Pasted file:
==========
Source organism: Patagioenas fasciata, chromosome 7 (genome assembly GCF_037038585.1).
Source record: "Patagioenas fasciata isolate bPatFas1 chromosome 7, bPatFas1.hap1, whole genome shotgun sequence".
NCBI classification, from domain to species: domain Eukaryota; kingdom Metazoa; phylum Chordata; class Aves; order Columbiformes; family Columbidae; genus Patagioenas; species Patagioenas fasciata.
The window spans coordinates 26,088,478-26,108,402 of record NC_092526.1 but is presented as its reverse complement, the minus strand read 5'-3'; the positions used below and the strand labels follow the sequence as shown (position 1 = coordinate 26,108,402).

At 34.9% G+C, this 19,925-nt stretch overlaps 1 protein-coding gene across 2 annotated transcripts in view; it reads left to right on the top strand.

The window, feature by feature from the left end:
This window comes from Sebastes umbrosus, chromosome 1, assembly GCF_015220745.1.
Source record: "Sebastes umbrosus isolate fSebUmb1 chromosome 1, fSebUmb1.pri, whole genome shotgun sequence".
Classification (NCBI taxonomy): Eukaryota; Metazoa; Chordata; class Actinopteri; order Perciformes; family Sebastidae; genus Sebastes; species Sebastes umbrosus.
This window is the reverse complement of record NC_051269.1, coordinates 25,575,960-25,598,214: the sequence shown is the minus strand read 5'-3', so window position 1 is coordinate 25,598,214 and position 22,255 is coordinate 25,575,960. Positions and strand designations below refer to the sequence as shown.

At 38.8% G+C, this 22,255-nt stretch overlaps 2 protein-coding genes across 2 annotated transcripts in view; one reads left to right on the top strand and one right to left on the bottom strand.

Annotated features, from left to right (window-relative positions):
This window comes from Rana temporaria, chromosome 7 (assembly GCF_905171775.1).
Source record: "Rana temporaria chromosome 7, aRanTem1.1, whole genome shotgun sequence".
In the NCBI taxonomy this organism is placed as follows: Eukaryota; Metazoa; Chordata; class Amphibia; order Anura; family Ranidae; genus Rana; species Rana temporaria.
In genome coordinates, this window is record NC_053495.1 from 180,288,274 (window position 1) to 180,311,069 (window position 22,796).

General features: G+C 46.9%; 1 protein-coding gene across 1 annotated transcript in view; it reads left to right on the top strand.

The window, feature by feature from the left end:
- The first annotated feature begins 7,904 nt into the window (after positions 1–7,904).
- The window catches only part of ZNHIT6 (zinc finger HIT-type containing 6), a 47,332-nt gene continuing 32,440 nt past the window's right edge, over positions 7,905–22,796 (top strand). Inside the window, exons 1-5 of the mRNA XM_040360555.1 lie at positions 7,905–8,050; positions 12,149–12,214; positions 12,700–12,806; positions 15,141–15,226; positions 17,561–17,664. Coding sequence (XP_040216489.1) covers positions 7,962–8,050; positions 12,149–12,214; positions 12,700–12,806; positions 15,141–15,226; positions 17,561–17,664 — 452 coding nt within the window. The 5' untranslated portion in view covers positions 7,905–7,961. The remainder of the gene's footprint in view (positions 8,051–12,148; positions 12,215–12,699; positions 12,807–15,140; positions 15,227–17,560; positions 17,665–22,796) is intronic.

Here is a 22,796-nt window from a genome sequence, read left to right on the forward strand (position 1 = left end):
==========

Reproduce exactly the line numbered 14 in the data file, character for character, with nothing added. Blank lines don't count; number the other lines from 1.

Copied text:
Source record: "Rana temporaria chromosome 7, aRanTem1.1, whole genome shotgun sequence".